Here and there, though, this is at the expense of coherence and a consistent musical thread, which is not always clearly recognisable, and which sometimes makes the songs sounding just like if various independent parts had been aligned. All this makes their music difficult to pigeonhole and to compare with the one of similar bands (the list mentioned above surely not being exhaustive). It's up to the listener how to value this statement and whether to adhere to it or not. What I hope to be undisputed is the considerable potential that Alice's Mirror is having.
I believe that they have delivered a decent and promising debut. I am curious how they will have developed on their successor.
Maria Chiara Argirò — Hidden Seas
From the moment the synthesizer gurgled dreamily from the depths during Beneath the Surface, I had an inkling that I was going to experience an album that was going to present superb musicianship and an array of diverse contemporary influences. By the time that the last notes of Ocean, receded softly like a gentle tide, I was not disappointed! I eagerly pressed play again!
Hidden Seas is Maria Chiara Argirò's second album. It is an impressive release in many respects. This striking album shows how she has refined and developed her art since the release of her debut, The Fall Dance. Her first album was a rewarding example of contemporary progressive jazz. It drew upon a wide variety of influences including folk. However, in my opinion, Hidden Seas is even more fulfilling.
Argirò is a first-rate keyboard player. Her subtle piano work and emotive use of synthesisers is one of the albums many standout features. Argirò is also a member of Kinkajous and their debut album Hidden Lines displays Argirò's exceptional talents to great effect. Hidden Lines features in my list of the 10 best of albums of 2019 for DPRP and Hidden Seas was also a strong contender to be included.
Argirò wrote all of the compositions on Hidden Seas, but there is ample space in the arrangements for the other players to shine. The music draws upon a wide range of influences including Bjork, and Nick Drake.
In this respect, Argirò is yet another example of a contemporary Jazz musician who is not afraid to spice her music with the flavour of other genres. Arguably, this phenomenon is one of the principle factors in what makes the progressive Jazz scene in the UK so exciting now. Bands and artists such as Mike De Souza, Kinkajous, Pyjaen, and Cykada are not afraid to tint their music with colourful influences as diverse as, folk, electronica, post rock, prog and all points somewhere in between.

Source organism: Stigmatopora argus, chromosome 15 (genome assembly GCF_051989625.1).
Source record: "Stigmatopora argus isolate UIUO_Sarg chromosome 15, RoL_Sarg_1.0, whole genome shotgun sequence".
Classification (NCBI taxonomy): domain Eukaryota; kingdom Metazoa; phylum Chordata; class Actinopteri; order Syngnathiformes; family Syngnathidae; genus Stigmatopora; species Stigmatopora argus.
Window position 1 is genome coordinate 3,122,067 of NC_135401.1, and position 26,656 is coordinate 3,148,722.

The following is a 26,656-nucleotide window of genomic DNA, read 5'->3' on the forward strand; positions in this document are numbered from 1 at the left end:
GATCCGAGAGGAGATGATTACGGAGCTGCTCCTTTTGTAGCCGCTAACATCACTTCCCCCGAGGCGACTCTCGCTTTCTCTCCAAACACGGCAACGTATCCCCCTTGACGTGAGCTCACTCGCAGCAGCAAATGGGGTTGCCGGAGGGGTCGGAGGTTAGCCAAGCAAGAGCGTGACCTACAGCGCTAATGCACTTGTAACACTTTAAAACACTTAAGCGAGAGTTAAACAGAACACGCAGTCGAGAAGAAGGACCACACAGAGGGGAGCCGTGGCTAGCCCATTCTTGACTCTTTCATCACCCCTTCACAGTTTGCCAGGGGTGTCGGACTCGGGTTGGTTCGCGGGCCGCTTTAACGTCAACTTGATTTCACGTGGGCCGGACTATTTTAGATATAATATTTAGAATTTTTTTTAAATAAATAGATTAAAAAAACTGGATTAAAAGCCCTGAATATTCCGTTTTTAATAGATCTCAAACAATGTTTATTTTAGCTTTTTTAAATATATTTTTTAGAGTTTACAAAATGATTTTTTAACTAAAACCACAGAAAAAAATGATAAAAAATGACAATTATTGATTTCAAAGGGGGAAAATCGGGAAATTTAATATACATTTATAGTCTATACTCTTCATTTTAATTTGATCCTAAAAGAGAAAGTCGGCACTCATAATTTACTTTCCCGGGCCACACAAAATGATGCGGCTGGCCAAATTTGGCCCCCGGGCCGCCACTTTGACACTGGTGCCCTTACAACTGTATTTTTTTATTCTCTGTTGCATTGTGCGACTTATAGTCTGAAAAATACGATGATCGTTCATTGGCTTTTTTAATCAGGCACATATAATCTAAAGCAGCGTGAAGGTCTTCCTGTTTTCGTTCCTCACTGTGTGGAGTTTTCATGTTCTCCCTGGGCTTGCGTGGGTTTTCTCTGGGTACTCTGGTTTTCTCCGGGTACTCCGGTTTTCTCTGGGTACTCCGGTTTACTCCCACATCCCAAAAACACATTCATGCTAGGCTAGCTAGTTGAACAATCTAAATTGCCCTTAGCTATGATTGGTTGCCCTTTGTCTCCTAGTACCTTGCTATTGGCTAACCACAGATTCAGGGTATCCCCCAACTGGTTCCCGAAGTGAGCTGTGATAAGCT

In Argirò's case, she toured with These New Puritans and this experience undoubtedly helped to develop her own idiosyncratic style of progressive Jazz, which uses a plethora of different contemporary influences.
Hidden Seas is a vividly emotive and atmospheric album where wordless vocals play an important part. It manages to convey a range of moods and emotions over the course of the albums ten tunes. The album is themed around the subject of water. Although each piece is distinctive hints of themes and motifs reoccur throughout.
There is a real primeval unnerving pull about some of the scat vocal phrasing of Leïla Martial. Her performance is outstanding. Her broad range, idiosyncratic phrasing and the gently warm frailty of her voice had me reaching for comparisons with vocalists as diverse as Dagmar Krause, Norma Winstone, St Vincent, and Ikarus' Anna Hirsch.
The structures of the tunes that underpin and create a platform for Martials to excel are often unusual; frequently surprising and never less than interesting. Some compositions like Ocean are very melodic and lodge themselves easily in the memory. Others like Nautilus are far more difficult to assimilate even after a number of plays.
The albums songs and tunes are intricate and complex, although on occasions, they superficially present an air of accessibility. Consequently, even though you might think that you are familiar with what any particular tune has to offer, there is frequently something new to discover.
The players assembled to deliver Argirò's art are superb. As well as Martial, they include Sam Rapley (Tenor sax and Clarinet), Tal Janes (Electric Guitar, Acoustic Guitar), Andrea Di Biase (Double Bass) and Gaspar Sena (Drums, Percussion)